The drawn-out battle over the fate of gray wolves in the United States continues.
An independent panel of experts said Friday (Feb. 7) there is wide disagreement about some of the science the Fish and Wildlife Service used to make its case for ousting gray wolves from the Endangered Species list. The review could hinder the FWS proposal to lift federal protections for the animals throughout much of the United States.
"It was a very clean process and we got a unanimous result," said Steven Courtney, one of the scientists charged with setting up the independent panel at the National Center for Ecological Analysis and Synthesis (NCEAS) at the University of California, Santa Barbara. [In Photos: The Fight Over Gray Wolves' Endangered Status]
The panel was not taksed with deciding whether or not the gray wolf should be removed from the Endangered Species list. Rather, they were charged with determining whether the FWS recommendation to do so was supported by the best available science, explained Frank Davis, director of the NCEAS.
The experts' main complaint was that the FWS proposal relied too heavily on a 2012 study (published in the FWS's own journal North American Fauna), which determined wolves that once occupied the eastern part of the country were likely a genetically distinct species (Canis lycaon) from the gray wolves in question (Canis lupis). If this were the case, the FWS would not be responsible for ensuring the gray wolf's recovery in the eastern United States.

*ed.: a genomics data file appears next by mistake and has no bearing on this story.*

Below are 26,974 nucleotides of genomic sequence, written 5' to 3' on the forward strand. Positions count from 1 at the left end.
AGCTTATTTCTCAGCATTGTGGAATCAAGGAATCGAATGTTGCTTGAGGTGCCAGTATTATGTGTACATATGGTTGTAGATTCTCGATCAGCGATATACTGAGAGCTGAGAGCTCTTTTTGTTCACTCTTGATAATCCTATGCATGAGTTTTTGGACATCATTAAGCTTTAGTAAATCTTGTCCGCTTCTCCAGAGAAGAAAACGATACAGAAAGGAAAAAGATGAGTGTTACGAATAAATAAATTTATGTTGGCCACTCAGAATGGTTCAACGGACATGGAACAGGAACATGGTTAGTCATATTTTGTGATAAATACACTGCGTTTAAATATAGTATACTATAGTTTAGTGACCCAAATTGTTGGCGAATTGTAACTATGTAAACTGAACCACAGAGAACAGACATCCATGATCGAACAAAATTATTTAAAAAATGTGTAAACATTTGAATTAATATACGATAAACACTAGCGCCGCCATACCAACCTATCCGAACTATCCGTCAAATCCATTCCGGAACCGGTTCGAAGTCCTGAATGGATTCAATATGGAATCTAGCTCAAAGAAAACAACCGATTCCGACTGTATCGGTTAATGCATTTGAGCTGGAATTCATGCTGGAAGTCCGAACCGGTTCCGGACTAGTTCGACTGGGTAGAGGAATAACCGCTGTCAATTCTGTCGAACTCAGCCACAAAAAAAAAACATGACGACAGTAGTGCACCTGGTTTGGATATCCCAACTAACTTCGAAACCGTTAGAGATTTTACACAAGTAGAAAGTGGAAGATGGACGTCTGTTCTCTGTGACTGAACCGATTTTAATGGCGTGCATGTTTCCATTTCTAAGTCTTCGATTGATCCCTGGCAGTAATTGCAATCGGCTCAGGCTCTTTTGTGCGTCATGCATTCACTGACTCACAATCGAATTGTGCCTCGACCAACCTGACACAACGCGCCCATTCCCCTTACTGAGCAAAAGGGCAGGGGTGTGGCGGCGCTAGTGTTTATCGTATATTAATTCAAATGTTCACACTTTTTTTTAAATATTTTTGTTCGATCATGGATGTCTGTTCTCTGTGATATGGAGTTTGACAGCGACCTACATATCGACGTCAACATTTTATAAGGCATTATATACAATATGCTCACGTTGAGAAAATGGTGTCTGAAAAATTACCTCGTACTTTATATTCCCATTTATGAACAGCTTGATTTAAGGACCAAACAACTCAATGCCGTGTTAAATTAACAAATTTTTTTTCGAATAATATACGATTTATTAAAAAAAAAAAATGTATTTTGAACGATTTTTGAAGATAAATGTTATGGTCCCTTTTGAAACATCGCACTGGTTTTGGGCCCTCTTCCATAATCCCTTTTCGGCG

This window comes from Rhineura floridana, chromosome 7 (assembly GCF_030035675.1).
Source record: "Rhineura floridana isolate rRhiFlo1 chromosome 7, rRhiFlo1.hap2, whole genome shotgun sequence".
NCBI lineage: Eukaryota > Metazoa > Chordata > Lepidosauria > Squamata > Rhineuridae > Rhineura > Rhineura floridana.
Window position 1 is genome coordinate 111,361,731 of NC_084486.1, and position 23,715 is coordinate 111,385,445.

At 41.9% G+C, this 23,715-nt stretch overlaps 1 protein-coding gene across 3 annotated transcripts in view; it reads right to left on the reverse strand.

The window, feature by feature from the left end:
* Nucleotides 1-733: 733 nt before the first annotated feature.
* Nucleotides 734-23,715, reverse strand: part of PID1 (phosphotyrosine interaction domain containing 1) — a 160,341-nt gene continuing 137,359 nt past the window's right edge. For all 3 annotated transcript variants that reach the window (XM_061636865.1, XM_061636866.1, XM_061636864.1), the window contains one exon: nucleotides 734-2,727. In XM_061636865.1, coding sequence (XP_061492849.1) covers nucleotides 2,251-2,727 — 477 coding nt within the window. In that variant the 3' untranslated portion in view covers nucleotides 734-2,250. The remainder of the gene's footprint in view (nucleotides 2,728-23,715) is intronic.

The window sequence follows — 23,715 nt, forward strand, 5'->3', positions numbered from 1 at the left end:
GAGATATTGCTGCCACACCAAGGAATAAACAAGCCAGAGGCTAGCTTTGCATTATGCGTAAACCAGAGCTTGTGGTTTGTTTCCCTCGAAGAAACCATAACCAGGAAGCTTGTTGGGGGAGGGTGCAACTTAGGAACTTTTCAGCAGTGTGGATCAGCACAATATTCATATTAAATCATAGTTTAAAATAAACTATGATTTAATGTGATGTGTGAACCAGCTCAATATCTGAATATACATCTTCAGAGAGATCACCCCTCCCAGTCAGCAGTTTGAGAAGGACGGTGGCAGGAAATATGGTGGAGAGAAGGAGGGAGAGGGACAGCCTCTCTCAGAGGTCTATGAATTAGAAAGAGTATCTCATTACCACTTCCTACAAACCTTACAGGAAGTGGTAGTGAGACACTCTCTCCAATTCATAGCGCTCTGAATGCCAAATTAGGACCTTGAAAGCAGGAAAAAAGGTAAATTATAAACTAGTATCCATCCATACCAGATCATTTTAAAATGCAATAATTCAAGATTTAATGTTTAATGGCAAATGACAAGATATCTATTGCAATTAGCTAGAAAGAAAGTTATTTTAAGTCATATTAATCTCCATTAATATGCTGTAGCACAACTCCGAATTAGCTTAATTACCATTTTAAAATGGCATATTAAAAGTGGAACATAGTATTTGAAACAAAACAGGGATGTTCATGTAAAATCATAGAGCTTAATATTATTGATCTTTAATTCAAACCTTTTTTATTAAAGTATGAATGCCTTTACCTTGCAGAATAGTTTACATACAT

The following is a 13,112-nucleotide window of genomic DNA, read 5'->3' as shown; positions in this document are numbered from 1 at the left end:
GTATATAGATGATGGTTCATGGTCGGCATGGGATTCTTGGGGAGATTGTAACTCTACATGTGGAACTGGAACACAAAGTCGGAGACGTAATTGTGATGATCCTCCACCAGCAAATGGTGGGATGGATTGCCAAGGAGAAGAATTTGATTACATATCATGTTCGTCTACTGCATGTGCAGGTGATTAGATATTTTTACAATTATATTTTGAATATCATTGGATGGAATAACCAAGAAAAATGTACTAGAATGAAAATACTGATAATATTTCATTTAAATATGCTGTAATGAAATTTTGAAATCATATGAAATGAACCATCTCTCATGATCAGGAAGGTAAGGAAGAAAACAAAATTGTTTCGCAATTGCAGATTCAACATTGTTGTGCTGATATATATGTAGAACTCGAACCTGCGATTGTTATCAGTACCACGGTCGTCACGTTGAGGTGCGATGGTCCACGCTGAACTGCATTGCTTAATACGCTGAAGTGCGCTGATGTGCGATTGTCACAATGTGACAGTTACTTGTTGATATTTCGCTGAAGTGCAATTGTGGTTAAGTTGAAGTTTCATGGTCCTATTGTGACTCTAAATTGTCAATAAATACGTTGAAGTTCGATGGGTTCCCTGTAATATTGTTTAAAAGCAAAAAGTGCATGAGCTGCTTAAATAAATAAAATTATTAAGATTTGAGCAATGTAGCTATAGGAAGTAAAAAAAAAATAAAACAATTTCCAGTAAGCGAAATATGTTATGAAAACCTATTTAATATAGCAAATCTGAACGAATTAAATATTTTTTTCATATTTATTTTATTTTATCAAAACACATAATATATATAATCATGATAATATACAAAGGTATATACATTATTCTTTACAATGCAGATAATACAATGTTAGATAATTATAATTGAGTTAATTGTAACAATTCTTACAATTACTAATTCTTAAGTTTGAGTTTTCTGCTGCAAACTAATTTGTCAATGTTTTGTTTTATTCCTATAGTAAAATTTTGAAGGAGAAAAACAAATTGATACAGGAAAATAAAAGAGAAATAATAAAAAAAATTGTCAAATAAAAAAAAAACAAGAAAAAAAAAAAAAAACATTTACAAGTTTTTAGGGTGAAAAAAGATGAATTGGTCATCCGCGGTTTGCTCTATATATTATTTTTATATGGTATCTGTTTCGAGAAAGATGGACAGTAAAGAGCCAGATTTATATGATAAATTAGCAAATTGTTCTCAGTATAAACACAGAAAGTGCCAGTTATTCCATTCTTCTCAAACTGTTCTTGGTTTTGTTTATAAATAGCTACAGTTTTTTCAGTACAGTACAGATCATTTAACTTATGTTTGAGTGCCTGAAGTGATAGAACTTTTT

But scientists on the panel said the results of the 2012 study are not universally accepted or settled. The group decided that FWS officials "had interpreted the science that they used fairly, but there has been a lot of new science on the question of wolf genetics, and that science needs to be brought into that discussion," Davis told Live Science.
The FWS has now reopened its public comment period on the proposal, which it hopes to make a decision on by the end of the year.
The NCEAS was brought in to lead the independent review of the proposal after the FWS was criticized for meddling with its own peer review panel (i.e., removing scientists who had publicly spoken out against the proposal). The panel's results can be read in full on the FWS website.
Wolves once lived across much of the continental United States, but by the mid-20th century, hunting had nearly driven the creatures to extinction. Conservation efforts and federal protections helped the animals make a comeback, and now there are more than 5,000 gray wolves in the Lower 48.
In light of their recovery, wolves were recently stripped of their federal protections in states in the northern Rockies and Great Lakes region, where several state wildlife management agencies have established wolf-hunting seasons.
Some scientists and conservationists have expressed fear that taking gray wolves off the list for the entire United States is premature and would keep them from recolonizing other parts of their former habitat, like Colorado and Utah.
Under the FWS proposal, a subspecies population of about 83 Mexican wolves in New Mexico and Arizona would keep their Endangered Species protections.